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Film Q&A - "Smoke and Mirrors" showcases Atlanta's black arts scene

Runaway hit web series returns for season two with a lot of familiar faces and places

In the premiere for the second season of "Smoke and Mirrors," Dixon finds himself in a bit of a creative rut before his girlfriend Lalani reminds him that necessity is the mother of invention. It serves as a business metaphor for the creators behind the smart, sensual, locally produced web series, who found themselves with a runaway hit on their hands when they debuted season one of Dixon's determined quest for monogamy (and sanity) on YouTube in 2013. The 12-episode season eventually racked up more than a quarter million views total. After a two year hiatus, KarynRose Bruyning (writer) and Artemus Jenkins (cinematographer, actor) returned last month with the re-up and some creative innovation of their own in the form of a distribution format that allows binge watchers to indulge by purchasing the entire season upfront at a price of $5 rather than waiting for the weekly release of each episode.

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Atlanta also gets an upgrade in season two, as Bruyning and Jenkins give the city's black arts scene — and some of its most identifiable characters — recurring roles. From cameos by the likes of writer Maurice Garland, artist/entrepreneurs Sean Fahie, Melvin Todd, and Miya Bailey to a hilarious storyline involving Lalani's former tryst with real-life Atlanta personality Sean Falyon (famous for his "Sean Falyon Be Everywhere" tagline), season two is full of recognizable faces and places. In a recent phone conversation, Jenkins and Bruyning talked about what motivated them to make Atlanta a main character and how the series reflects the pulse of the city's creative underground.

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It seems like there was more on-location shooting in Atlanta and more recognizable Atlantans in this season. Was that a conscious attempt to draw Atlanta in and ground the story here?

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KarynRose Bruyning: Absolutely. I think the other side is that we definitely had the support of Atlanta in the first season. So for me it was really important to make Atlanta more of a character. I think that a lot of times when you shoot on location anywhere, it lends a feeling to it. And with a city like Atlanta that has such a personality of its own I thought it was important. I wanted to make sure that we went in and we used more of it. So, of course, we have Miya Bailey coming back, we shot at City of Ink, we shot at Edgewood, we shot at the Malcolm X Festival. It was very important to me to make it as Atlanta as possible and really do this city justice.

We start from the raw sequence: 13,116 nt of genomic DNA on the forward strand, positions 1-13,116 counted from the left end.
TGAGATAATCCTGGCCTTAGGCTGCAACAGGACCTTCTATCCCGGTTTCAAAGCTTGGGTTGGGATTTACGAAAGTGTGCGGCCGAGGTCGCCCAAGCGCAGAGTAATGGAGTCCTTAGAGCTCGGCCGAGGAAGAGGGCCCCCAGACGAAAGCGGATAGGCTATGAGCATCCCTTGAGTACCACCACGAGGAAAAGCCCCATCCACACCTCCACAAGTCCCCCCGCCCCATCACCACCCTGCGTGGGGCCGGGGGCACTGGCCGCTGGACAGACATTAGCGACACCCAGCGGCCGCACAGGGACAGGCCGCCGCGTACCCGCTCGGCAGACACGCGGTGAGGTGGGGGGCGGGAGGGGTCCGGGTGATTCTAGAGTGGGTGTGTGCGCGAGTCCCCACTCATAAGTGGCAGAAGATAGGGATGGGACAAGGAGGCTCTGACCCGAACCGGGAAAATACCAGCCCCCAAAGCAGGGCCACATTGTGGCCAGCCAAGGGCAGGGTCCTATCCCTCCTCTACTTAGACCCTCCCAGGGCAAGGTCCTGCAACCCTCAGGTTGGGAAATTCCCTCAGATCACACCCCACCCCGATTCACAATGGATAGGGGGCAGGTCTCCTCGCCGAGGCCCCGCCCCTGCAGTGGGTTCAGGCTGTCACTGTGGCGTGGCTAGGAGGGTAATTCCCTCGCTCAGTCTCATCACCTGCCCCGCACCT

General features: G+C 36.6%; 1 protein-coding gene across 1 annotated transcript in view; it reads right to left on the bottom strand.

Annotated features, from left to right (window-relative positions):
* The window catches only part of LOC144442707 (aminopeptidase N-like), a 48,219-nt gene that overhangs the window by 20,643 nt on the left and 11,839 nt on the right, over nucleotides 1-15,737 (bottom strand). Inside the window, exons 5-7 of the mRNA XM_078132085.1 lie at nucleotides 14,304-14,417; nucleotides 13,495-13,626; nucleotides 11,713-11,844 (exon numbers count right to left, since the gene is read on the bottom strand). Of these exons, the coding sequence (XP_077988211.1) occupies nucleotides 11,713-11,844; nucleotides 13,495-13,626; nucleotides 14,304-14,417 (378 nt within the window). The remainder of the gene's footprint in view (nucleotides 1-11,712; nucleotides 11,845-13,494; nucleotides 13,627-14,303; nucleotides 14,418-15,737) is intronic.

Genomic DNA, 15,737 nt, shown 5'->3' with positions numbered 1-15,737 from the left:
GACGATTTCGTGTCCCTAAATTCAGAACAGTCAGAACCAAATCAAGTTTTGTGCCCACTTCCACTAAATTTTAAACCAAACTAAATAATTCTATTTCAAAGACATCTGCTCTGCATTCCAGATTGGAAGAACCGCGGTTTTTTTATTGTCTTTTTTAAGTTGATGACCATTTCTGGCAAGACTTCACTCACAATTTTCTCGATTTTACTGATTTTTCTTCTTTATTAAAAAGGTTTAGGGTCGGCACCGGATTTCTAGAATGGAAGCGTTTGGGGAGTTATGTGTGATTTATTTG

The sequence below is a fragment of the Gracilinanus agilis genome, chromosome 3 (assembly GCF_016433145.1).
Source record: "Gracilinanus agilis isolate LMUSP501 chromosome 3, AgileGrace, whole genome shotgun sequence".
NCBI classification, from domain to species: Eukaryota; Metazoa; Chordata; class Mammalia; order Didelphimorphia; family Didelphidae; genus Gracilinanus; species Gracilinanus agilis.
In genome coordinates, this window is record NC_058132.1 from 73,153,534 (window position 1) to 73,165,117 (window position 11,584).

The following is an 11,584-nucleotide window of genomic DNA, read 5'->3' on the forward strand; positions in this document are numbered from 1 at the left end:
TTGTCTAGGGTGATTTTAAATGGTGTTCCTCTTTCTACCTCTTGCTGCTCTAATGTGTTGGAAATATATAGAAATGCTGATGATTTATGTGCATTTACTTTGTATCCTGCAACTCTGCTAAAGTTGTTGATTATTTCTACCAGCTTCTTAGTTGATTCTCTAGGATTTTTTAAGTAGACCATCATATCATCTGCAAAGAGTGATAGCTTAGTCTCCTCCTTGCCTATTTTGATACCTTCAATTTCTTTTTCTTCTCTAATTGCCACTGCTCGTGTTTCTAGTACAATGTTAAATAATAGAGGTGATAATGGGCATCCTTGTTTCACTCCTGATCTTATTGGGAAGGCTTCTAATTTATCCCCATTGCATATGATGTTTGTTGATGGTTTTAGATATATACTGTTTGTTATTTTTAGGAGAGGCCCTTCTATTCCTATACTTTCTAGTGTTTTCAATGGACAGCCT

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Let's talk about the Sean Falyon backstory, 'cause that shit was funny as hell.

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KB: Laughs He's such a good sport for that. I love him for that and I told him so the other day because he was getting a little bit of flack. I remember I told A.J. what I wanted to do and he was like, "I think he'll do it." I was nervous about it. And then I called him and said, "So this is what I want to say." And he said, "Aww man, you gonna make me look like the creep." But he was with it. He was completely with it. So I adore him for going with it. Because Sean Falyon is his real name and "Sean Falyon Be Everywhere" is his real brand and he let me kind of mess with it. I loved him for that.

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Artemus Jenkins: A couple of people actually hit me and asked, "What's with all this Sean Falyon branding?" When people are our folks this is how we do. It's not strange. Last season Miya was in it. Some of the girls for instance, who my character went on dates with, those are girls who model and act. Everybody just coming together in a really organic way is what it is at the root of it. So the fact that the man just happens to have a brand and we found a way to naturally put it in the story is just a bonus. But that's how it's supposed to work.

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That line that Lalani says when she's arguing with Dixon is so classic: "Everybody's fucked Sean Falyon, who the hell cares?!"